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Second image:

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Yes at link for example I downloaded the 22.04.1 which came to 2.7gb. iso file. Once I had that have to burn it to usb or dvd and then boot that (usb / dvd) to install or try. Burn sets up the usb / dvd to be bootable. Just copying to usb will not boot.
Image is iso I ended up with before burning to usb. Used Disks to create the usb.
Image is UM22.04.1.iso in my backup that I used to burn the usb I used to install.


Yup, I omitted the "burn disc image" step! I'll figure out how to do that, and then I expect I'll be well on my way. Thanks!


Hello Neils-Wpg

You posted a screenshot from a Windows operating system.

  • If you are trying to prepare the ISO-file of Ubuntu-Mate on your USB-stick from a Windows computer you might want to consider using Balena-etcher, which is frequently mentioned for this purpose :

  • https://www.balena.io/etcher/

  • You might want to consider downloading the ISO-file of the current Long-Term-Support release i.e. Jammy Jellyfish:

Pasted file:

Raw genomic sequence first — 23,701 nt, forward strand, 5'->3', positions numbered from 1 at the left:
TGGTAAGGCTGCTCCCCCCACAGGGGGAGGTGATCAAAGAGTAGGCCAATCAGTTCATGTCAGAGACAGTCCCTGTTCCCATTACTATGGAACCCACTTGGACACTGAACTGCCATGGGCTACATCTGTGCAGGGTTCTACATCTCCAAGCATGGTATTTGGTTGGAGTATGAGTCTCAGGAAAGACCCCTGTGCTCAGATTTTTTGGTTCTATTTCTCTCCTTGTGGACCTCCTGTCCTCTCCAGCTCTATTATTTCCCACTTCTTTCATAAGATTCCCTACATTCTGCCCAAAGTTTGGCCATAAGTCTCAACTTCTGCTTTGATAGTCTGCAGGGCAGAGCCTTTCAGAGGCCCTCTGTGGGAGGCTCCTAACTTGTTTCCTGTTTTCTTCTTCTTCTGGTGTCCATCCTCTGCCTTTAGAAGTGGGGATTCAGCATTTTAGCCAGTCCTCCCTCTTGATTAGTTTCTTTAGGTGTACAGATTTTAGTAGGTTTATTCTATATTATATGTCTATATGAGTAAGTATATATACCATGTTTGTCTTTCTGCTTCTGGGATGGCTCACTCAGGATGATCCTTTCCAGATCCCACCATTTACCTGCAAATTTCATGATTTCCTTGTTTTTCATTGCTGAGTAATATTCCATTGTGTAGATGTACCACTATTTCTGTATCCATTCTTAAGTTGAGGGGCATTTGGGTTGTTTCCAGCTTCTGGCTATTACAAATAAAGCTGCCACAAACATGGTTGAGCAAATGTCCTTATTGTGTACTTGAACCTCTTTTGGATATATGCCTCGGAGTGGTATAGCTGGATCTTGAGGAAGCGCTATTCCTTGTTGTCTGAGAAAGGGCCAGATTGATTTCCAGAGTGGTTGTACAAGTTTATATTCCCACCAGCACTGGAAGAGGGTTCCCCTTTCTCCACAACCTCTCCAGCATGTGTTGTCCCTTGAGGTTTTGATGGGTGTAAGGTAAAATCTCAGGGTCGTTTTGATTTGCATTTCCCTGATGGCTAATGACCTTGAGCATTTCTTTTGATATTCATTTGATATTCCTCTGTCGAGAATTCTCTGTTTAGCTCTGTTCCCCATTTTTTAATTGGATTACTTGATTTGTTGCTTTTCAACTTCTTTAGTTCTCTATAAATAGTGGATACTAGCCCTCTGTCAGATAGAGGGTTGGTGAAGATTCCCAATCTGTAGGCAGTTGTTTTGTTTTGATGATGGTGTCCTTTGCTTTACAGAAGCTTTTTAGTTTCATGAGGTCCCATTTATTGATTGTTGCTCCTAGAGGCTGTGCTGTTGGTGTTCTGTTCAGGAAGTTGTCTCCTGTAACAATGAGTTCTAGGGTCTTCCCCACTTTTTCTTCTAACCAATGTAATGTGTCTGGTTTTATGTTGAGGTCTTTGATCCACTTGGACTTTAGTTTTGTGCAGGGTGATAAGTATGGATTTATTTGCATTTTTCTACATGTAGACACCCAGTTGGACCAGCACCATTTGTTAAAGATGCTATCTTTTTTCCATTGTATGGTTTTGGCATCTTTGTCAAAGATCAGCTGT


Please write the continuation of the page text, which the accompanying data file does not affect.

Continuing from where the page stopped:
• https://ubuntu-mate.org/download/amd64/jammy/


Hi and thanks.

From online info, etcher & Rufus appeared to be the popular choices for the boot-USB prep task. I'm cautious about running exe's from sources I'm unfamiliar with so I did a good amount of (somewhat painful) reading/skimming, and determined both would be fine (even downloaded both) but eventually went with Rufus.

I completed the install and the updates, and MATE now seems to be running as it should.

If anyone involved with project documentation is reading this, let it be known that it was a bit too easy for me to skim the section "Creating Installation Media" (at guide.ubuntu-mate.org) without absorbing the need for more than a simple copy. Rereading that section, I see it doesn't even use the word copy (in the relevant context) even though copying is what the naive user is most likely to consider.

I also find that section has some other weaknesses:

  • refers to "installation media (CD, DVD, SD card, or USB drive)" which places CDs first in list even though they are rarely used (is it not correct that they are now unusable due to size limits?); much better to say (something like) "installation media (usually an SD card or USB drive but can also be a DVD or CD)", and, to point the user to instructions for the most common case first.